Sylvester Gould, first vice chairman of the Economic Opportunity Planning Association board.
A night's sleep didn't seem to cool tempers a day after the growing dispute over who should run Toledo's Head Start program took a public, confrontational turn.
The Toledo Board of Education voted 5-0 Tuesday to authorize Superintendent Jerome Pecko to apply for the $13 million grant to run Head Start, a move that dozens of supporters of the grant holder, the Economic Opportunity Planning Association of Greater Toledo, protested. The planning association 's supporters criticized what they consider an attempt to dismantle one of the few remaining black institutions left in Toledo.
"This seems like the money grab that it really is," said Sylvester Gould, first vice chairman of the planning association's board.
Several, including former mayor and school board member Jack Ford, framed the dispute as a battle between a black organization committed to the poor, and better funded, politically supported, white groups, and brought their concerns to The Blade editorial board Wednesday.
Board of education President Lisa Sobecki took umbrage with the characterization, as well as with threats that the black community would not support future TPS levies, and said that the school district is not attempting a takeover of Head Start, but is applying for an open grant. The planning association recently was notified it must compete with other agencies for the first time to keep the program.
Ms. Sobecki said the board is open to continued collaboration with the agency. "We didn't burn any bridges last night," she said Wednesday. "The fire on the bridge was put on last night by EOPA."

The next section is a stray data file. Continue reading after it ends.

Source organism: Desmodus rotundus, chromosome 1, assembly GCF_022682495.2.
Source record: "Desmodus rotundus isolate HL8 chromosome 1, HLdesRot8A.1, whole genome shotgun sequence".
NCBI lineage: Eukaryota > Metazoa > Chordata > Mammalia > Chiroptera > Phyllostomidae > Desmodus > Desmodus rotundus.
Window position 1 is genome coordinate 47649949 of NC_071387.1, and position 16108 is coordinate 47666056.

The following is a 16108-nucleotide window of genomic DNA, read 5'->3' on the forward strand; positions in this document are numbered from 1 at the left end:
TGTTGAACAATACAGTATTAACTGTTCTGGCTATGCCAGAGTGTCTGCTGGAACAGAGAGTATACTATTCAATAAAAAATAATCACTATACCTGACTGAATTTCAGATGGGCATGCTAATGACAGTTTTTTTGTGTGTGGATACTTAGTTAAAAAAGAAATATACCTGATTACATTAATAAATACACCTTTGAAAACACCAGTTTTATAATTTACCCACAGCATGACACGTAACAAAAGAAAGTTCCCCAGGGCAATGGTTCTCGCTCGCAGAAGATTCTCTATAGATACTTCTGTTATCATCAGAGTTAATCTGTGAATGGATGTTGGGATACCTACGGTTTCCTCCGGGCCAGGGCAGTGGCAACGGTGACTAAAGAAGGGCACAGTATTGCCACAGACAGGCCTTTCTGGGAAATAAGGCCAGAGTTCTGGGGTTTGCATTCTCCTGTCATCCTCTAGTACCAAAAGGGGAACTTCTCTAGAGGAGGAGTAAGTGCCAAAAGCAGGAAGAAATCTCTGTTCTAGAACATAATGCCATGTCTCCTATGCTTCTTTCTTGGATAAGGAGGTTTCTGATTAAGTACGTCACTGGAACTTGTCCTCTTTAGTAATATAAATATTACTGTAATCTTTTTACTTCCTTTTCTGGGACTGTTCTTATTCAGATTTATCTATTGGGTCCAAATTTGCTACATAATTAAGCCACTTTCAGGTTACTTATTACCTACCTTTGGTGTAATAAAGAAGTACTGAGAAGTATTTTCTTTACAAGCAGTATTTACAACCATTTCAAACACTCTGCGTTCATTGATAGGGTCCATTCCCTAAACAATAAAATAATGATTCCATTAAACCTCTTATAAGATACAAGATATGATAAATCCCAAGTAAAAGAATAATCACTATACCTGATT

Mr. Ford joined former Mayor Carty Finkbeiner, planning association board member Vince Davis, and the Rev. Kevin Bedford, president of Toledo's NAACP chapter, in criticizing The Blade's editorial board, TPS, the United Way, the Toledo Community Foundation, and others for not supporting the agency in the past, and moving in on the Head Start grant.
"I view this clearly as probably the 1 percenters going against the 99," Mr. Bedford said.
Mr. Finkbeiner said there has been a concerted effort for more than a year from several prominent white Toledoans to take Head Start from the planning association, purely for the money. "There were no African-Americans among those advocating that this happen," he said. "It was a group of good ol' white boys."
TPS officials argue the district could improve the academic performance of students who go through the program. An in-house study suggested there is not much difference between students who go through Head Start in Toledo and those who don't.
Mr. Pecko said he still could see a partnership with the agency, despite the harsh rhetoric, and hoped to meet with the agency's supporters in coming weeks. "I am not interested in dismantling any organization in this town that has done some good things, and I think [EOPA] has," he said. "But we are just focused on the Head Start program. The grant has been made available for reasons I don't even attempt to explore, and we feel we are qualified to do a quality job."
Meanwhile, two local political leaders cited Tuesday by Mr. Gould as planning association supporters said Wednesday they don't favor any single entity, but a collaborative approach. Lucas County Commissioner Pete Gerken said an application for Head Start should be "as broadly community-based as possible."
"This must be a community effort," Mr. Gerken said in a statement, "and not a battle over control."
Mayor Mike Bell also threw his support behind a community effort, advocating that all groups wait for the recommendations of a 13-person task force assembled recently by the Toledo Community Foundation to examine best practices by Head Start programs nationwide.
"Allow the task force to do their work and get the key stakeholders all involved," city spokesman Jen Sorgenfrei said.
Contact Nolan Rosenkrans at: email@example.com or 419-724-6086.
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